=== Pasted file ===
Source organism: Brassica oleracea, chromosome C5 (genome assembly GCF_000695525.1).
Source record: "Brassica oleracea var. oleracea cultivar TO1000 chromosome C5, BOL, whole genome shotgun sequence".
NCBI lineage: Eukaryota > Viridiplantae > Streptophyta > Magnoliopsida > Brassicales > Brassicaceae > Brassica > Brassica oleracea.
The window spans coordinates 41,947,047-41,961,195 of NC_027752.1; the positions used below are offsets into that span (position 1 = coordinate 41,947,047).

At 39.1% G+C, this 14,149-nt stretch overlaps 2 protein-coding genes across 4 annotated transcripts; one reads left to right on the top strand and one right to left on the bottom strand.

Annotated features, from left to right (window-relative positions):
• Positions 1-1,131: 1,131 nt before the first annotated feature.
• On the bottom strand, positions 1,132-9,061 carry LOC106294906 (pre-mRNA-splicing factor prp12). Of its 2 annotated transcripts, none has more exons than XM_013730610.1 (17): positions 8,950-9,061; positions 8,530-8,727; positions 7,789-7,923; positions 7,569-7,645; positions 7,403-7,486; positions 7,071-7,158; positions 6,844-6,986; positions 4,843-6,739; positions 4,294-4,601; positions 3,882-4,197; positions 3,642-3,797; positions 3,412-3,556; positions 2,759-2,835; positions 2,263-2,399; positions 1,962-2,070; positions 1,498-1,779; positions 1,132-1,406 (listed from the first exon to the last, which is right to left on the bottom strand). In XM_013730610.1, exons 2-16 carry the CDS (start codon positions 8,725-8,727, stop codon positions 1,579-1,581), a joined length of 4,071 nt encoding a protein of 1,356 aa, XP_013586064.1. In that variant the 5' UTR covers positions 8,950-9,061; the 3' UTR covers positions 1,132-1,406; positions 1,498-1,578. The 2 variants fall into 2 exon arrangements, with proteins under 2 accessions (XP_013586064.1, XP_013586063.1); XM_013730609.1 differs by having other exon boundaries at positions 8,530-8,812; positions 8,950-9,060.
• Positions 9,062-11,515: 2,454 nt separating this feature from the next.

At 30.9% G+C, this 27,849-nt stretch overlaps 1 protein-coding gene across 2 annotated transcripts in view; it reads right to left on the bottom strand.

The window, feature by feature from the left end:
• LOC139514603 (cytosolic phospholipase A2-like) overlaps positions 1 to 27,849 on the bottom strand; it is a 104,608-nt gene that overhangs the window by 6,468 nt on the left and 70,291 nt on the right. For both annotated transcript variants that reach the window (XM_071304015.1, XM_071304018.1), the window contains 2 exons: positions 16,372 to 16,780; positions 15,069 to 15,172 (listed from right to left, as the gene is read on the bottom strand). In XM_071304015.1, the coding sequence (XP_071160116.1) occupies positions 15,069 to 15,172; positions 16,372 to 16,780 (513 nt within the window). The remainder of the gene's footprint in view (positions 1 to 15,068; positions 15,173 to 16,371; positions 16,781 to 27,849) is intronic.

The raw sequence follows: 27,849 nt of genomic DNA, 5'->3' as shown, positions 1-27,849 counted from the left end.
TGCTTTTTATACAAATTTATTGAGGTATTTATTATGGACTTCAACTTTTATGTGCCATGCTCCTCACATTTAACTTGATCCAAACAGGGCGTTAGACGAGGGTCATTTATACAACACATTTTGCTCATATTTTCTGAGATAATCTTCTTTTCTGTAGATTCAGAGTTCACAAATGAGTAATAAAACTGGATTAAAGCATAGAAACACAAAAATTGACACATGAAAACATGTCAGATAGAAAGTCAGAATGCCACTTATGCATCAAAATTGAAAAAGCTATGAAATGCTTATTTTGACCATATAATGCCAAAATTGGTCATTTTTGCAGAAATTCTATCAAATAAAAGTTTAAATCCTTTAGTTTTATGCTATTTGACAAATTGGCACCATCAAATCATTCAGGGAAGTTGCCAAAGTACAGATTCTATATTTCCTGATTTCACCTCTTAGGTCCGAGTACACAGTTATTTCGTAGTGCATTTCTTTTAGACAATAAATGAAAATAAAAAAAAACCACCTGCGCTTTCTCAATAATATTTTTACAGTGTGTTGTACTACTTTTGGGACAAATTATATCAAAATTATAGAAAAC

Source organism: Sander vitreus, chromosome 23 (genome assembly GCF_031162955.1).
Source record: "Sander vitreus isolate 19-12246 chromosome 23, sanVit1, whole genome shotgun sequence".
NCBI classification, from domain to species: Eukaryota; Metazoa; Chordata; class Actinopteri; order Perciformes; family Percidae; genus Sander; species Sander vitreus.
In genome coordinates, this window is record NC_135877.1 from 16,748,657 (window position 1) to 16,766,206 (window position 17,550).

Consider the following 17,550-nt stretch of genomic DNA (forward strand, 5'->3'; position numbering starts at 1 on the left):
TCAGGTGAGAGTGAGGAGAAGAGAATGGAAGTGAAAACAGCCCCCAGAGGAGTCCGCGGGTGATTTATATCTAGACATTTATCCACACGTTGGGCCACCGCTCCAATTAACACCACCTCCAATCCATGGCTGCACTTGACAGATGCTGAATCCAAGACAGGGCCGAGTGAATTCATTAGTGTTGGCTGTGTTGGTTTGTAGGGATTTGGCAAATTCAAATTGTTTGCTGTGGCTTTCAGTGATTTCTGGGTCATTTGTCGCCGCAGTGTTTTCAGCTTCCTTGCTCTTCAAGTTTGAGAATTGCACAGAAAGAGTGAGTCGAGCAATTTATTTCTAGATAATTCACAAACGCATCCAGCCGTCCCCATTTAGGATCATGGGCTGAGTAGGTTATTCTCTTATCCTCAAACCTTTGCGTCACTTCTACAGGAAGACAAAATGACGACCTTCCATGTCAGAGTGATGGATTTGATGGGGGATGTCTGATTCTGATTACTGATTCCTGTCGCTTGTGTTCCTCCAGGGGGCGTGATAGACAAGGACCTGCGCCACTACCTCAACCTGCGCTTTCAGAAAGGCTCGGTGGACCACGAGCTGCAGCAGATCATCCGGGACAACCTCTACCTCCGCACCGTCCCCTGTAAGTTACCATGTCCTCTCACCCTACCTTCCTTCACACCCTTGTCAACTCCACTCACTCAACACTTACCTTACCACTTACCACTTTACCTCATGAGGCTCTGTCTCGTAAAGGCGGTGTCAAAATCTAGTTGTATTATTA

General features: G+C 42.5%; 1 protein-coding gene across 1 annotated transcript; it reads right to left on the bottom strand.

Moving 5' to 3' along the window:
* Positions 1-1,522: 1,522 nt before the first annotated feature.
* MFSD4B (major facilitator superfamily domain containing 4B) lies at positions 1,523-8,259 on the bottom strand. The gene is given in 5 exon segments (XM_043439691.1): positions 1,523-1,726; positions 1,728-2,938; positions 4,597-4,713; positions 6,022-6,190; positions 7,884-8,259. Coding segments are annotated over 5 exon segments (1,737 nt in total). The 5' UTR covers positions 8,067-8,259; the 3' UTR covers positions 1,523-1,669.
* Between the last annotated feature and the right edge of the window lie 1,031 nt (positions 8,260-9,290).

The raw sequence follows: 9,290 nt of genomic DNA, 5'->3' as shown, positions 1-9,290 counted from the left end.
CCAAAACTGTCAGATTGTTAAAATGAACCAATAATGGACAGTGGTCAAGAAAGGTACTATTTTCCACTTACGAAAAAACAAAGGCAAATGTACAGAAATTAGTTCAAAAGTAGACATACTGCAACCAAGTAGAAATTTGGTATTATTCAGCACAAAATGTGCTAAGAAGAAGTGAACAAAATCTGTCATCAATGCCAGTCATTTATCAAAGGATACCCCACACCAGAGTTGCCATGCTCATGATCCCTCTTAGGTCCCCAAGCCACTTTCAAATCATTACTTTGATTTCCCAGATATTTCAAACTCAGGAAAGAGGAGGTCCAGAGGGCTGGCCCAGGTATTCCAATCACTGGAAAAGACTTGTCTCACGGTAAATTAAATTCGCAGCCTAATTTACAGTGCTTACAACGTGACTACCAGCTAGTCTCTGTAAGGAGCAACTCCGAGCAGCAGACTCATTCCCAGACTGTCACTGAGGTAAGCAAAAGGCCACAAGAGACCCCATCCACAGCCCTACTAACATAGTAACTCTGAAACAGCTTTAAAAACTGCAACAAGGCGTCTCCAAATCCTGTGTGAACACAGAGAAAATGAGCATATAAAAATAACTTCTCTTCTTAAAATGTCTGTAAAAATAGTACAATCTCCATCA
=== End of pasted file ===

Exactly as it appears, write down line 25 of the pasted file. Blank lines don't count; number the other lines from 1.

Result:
* Between the last annotated feature and the right edge of the window lie 1,031 nt (positions 8,260-9,290).